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aspiration

[as-puh-rey-shuh n] /ˌæs pəˈreɪ ʃən/
noun
1.
a strong desire, longing, or aim; ambition:
intellectual aspirations.
2.
a goal or objective that is strongly desired:
The presidency has been his aspiration since boyhood.
3.
the act of aspirating or breathing in.
4.
Phonetics.
  1. articulation accompanied by an audible puff of breath, as in the h -sound of how, or of when (hwen), or in the release of initial stops, as in the k -sound of key.
  2. the use of such a speech sound, or aspirate, in pronunciation.
5.
Medicine/Medical.
  1. the act of removing a fluid, as pus or serum, from a cavity of the body, by a hollow needle or trocar connected with a suction syringe.
  2. the act of inhaling fluid or a foreign body into the bronchi and lungs, often after vomiting.
Origin
late Middle English
1375-1425
1375-1425; late Middle English (< Middle French) < Latin aspīrātiōn- (stem of aspīrātiō). See aspirate, -ion
Related forms
aspirational, adjective
superaspiration, noun
Synonyms
1. yearning, craving.
Dictionary.com Unabridged
Based on the Random House Dictionary, © Random House, Inc. 2014.
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Examples from the web for aspiration
  • This aspiration is immediately clear from the outset of his new book.
  • It is a goal, an aspiration, but totally incoherent as a definition.
  • Our aspiration is to double in size and become a trillion-dollar company.
  • In the morning of life I knew aspiration and saw glory.
  • So practicing law, while a dream, had not been an aspiration.
  • Violence is not the answer to people's legitimate aspirations.
  • Indeed, the address was long on aspiration but short on details.
  • The democratic aspiration is no mere recent phase in human history.
  • Tough gears to switch, but a respectable aspiration.
  • They are about individual endeavor and about national aspiration.
British Dictionary definitions for aspiration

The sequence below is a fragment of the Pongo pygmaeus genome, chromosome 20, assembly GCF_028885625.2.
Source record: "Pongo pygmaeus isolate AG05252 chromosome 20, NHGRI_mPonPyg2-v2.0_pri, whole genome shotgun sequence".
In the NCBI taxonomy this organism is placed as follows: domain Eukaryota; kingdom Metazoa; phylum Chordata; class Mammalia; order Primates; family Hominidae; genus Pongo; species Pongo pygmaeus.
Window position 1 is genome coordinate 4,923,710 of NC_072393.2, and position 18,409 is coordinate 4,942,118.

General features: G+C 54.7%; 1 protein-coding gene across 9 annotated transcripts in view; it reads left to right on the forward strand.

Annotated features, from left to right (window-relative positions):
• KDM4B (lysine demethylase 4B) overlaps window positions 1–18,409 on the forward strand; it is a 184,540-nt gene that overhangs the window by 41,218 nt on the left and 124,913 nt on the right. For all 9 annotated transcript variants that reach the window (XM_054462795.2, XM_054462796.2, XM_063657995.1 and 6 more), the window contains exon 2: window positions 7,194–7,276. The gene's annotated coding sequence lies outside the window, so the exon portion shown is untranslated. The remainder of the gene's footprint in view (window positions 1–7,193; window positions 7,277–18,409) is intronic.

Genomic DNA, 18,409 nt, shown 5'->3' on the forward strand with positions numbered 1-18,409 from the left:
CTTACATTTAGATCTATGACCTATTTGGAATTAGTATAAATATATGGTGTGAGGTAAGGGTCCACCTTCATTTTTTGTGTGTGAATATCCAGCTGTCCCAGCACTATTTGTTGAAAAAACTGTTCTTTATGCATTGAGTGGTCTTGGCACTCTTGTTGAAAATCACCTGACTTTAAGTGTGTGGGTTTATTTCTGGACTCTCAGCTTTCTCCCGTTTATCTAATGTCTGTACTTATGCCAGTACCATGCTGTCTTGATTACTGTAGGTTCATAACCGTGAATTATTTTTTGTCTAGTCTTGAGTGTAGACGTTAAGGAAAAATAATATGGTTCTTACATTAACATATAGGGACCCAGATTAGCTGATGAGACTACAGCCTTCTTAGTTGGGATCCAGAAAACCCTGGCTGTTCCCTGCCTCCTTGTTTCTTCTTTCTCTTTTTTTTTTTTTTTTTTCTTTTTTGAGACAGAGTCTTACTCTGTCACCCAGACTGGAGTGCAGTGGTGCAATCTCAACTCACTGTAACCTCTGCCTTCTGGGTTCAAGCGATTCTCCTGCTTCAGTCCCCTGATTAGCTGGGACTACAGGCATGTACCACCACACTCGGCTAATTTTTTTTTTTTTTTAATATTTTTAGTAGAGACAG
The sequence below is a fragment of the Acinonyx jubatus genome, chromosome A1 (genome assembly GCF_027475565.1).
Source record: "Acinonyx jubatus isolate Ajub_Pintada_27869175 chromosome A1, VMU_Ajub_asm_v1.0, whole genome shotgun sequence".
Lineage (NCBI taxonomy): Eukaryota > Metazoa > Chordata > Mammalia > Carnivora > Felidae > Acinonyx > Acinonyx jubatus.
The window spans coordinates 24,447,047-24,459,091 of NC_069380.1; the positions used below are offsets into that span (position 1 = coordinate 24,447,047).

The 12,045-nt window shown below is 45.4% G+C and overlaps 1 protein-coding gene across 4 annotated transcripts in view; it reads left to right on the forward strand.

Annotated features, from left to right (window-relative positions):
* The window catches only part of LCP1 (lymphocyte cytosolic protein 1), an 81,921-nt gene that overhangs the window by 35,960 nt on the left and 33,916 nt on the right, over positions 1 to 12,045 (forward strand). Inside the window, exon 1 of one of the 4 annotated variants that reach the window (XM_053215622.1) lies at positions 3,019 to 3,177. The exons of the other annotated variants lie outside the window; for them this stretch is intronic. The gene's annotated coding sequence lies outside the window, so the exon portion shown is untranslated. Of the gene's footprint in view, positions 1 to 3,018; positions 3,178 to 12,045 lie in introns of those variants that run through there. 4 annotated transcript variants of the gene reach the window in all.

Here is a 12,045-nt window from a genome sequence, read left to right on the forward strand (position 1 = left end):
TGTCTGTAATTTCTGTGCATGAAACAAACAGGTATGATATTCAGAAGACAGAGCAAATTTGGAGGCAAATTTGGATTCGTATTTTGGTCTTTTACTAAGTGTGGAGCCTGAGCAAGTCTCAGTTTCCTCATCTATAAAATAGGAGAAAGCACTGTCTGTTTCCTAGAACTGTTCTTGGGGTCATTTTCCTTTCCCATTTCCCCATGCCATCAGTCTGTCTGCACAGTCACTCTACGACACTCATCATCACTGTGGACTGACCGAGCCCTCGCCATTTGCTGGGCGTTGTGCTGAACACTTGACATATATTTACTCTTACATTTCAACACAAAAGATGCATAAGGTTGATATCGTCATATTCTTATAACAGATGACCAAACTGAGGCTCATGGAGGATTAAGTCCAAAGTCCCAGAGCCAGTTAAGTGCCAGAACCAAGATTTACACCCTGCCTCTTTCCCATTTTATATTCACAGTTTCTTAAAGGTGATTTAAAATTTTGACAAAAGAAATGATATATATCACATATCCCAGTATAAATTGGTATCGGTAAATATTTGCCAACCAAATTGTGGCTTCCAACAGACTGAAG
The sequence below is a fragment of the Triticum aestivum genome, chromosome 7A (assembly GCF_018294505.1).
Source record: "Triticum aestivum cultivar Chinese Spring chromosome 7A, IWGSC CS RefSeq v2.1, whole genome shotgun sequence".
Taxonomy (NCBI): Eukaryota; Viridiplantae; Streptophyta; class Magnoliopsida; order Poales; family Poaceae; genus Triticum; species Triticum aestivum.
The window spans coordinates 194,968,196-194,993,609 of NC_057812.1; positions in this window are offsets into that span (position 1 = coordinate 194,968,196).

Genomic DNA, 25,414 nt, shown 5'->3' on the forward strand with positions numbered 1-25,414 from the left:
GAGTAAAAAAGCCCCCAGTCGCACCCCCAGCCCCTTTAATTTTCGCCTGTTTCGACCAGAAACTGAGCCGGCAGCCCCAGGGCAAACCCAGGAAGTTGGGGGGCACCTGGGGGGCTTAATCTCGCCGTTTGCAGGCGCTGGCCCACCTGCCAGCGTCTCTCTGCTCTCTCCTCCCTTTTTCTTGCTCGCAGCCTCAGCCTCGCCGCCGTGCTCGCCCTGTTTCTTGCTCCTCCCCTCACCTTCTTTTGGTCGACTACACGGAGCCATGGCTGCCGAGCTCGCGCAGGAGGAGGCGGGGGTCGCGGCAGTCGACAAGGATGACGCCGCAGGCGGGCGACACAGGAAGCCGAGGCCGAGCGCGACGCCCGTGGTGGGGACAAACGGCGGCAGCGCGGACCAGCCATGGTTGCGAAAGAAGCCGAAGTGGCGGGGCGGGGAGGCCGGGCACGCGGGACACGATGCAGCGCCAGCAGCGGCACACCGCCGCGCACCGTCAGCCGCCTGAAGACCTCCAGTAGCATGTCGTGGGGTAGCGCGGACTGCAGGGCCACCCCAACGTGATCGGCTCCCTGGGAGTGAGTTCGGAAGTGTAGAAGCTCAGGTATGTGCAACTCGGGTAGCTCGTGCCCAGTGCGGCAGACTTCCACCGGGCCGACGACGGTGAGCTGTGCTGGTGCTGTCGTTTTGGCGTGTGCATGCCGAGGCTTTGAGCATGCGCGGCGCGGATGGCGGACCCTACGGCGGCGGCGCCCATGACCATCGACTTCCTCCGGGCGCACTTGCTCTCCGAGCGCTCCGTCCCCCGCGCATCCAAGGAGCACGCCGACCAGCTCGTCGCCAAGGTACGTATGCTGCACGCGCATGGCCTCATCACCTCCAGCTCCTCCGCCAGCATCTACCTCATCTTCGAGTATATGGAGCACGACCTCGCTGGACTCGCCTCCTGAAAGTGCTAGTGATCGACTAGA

aspiration

/ˌæspɪˈreɪʃən/
noun
1.
strong desire to achieve something, such as success
2.
the aim of such desire
3.
  1. the act of breathing
  2. a breath
4.
(phonetics)
  1. the pronunciation of a stop with an audible and forceful release of breath
  2. the friction of the released breath
  3. an aspirated consonant
5.
removal of air or fluid from a body cavity by suction
6.
(med)
  1. the sucking of fluid or foreign matter into the air passages of the body
  2. the removal of air or fluid from the body by suction
Derived Forms
aspirational, adjective
aspiratory (əˈspaɪrətərɪ; -trɪ; ˈæspɪrətərɪ; -trɪ) adjective
Collins English Dictionary - Complete & Unabridged 2012 Digital Edition
© William Collins Sons & Co. Ltd. 1979, 1986 © HarperCollins
Publishers 1998, 2000, 2003, 2005, 2006, 2007, 2009, 2012
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Word Origin and History for aspiration
n.

1530s, "action of breathing into," from Latin aspirationem (nominative aspiratio), noun of action from past participle stem of aspirare (see aspire). Meaning "steadfast longing for a higher goal, earnest desire for something above one" is recorded from c.1600 (sometimes collectively, as aspirations).

late 14c., "action of aspirating," noun of action from aspirate (v.).

Online Etymology Dictionary, © 2010 Douglas Harper
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aspiration in Medicine

aspiration as·pi·ra·tion (ās'pə-rā'shən)
n.

  1. The removal of a gas or fluid by suction.

  2. The sucking of fluid or a foreign body into the airway when drawing breath.

  3. A surgical technique used in the treatment of cataracts of the eye, in which an incision is made into the cornea, the lens capsule is severed, and the material of the lens is fragmented and aspirated by a needle.

The American Heritage® Stedman's Medical Dictionary
Copyright © 2002, 2001, 1995 by Houghton Mifflin Company. Published by Houghton Mifflin Company.
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